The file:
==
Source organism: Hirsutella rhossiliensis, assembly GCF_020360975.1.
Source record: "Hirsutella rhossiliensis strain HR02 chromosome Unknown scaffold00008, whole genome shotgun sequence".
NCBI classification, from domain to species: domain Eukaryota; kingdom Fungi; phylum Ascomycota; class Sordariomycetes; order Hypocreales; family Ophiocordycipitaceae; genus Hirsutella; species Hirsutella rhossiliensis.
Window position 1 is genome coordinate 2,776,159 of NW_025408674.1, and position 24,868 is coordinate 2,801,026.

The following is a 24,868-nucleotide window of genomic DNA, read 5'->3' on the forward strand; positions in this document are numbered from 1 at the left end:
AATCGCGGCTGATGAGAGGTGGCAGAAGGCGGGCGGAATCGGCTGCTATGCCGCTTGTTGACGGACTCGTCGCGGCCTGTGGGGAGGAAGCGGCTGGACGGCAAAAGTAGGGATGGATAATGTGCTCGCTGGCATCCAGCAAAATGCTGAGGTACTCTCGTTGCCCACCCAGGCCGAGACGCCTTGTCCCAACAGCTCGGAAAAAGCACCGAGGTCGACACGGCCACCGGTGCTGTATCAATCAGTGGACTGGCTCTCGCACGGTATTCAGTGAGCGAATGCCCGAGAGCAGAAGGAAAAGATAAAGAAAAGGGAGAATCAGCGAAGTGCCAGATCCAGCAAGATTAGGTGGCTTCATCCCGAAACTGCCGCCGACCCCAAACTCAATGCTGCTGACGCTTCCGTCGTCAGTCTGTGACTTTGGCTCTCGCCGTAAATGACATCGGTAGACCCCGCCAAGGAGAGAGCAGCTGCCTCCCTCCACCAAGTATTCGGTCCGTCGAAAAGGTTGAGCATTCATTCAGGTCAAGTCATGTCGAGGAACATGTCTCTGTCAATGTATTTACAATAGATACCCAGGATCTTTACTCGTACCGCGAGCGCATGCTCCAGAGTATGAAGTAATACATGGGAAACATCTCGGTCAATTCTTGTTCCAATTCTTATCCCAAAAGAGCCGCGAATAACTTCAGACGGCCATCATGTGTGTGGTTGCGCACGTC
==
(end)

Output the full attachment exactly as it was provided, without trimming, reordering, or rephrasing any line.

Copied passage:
Source organism: Hirsutella rhossiliensis, assembly GCF_020360975.1.
Source record: "Hirsutella rhossiliensis strain HR02 chromosome Unknown scaffold00008, whole genome shotgun sequence".
NCBI classification, from domain to species: domain Eukaryota; kingdom Fungi; phylum Ascomycota; class Sordariomycetes; order Hypocreales; family Ophiocordycipitaceae; genus Hirsutella; species Hirsutella rhossiliensis.
Window position 1 is genome coordinate 2,776,159 of NW_025408674.1, and position 24,868 is coordinate 2,801,026.

The following is a 24,868-nucleotide window of genomic DNA, read 5'->3' on the forward strand; positions in this document are numbered from 1 at the left end:
AATCGCGGCTGATGAGAGGTGGCAGAAGGCGGGCGGAATCGGCTGCTATGCCGCTTGTTGACGGACTCGTCGCGGCCTGTGGGGAGGAAGCGGCTGGACGGCAAAAGTAGGGATGGATAATGTGCTCGCTGGCATCCAGCAAAATGCTGAGGTACTCTCGTTGCCCACCCAGGCCGAGACGCCTTGTCCCAACAGCTCGGAAAAAGCACCGAGGTCGACACGGCCACCGGTGCTGTATCAATCAGTGGACTGGCTCTCGCACGGTATTCAGTGAGCGAATGCCCGAGAGCAGAAGGAAAAGATAAAGAAAAGGGAGAATCAGCGAAGTGCCAGATCCAGCAAGATTAGGTGGCTTCATCCCGAAACTGCCGCCGACCCCAAACTCAATGCTGCTGACGCTTCCGTCGTCAGTCTGTGACTTTGGCTCTCGCCGTAAATGACATCGGTAGACCCCGCCAAGGAGAGAGCAGCTGCCTCCCTCCACCAAGTATTCGGTCCGTCGAAAAGGTTGAGCATTCATTCAGGTCAAGTCATGTCGAGGAACATGTCTCTGTCAATGTATTTACAATAGATACCCAGGATCTTTACTCGTACCGCGAGCGCATGCTCCAGAGTATGAAGTAATACATGGGAAACATCTCGGTCAATTCTTGTTCCAATTCTTATCCCAAAAGAGCCGCGAATAACTTCAGACGGCCATCATGTGTGTGGTTGCGCACGTC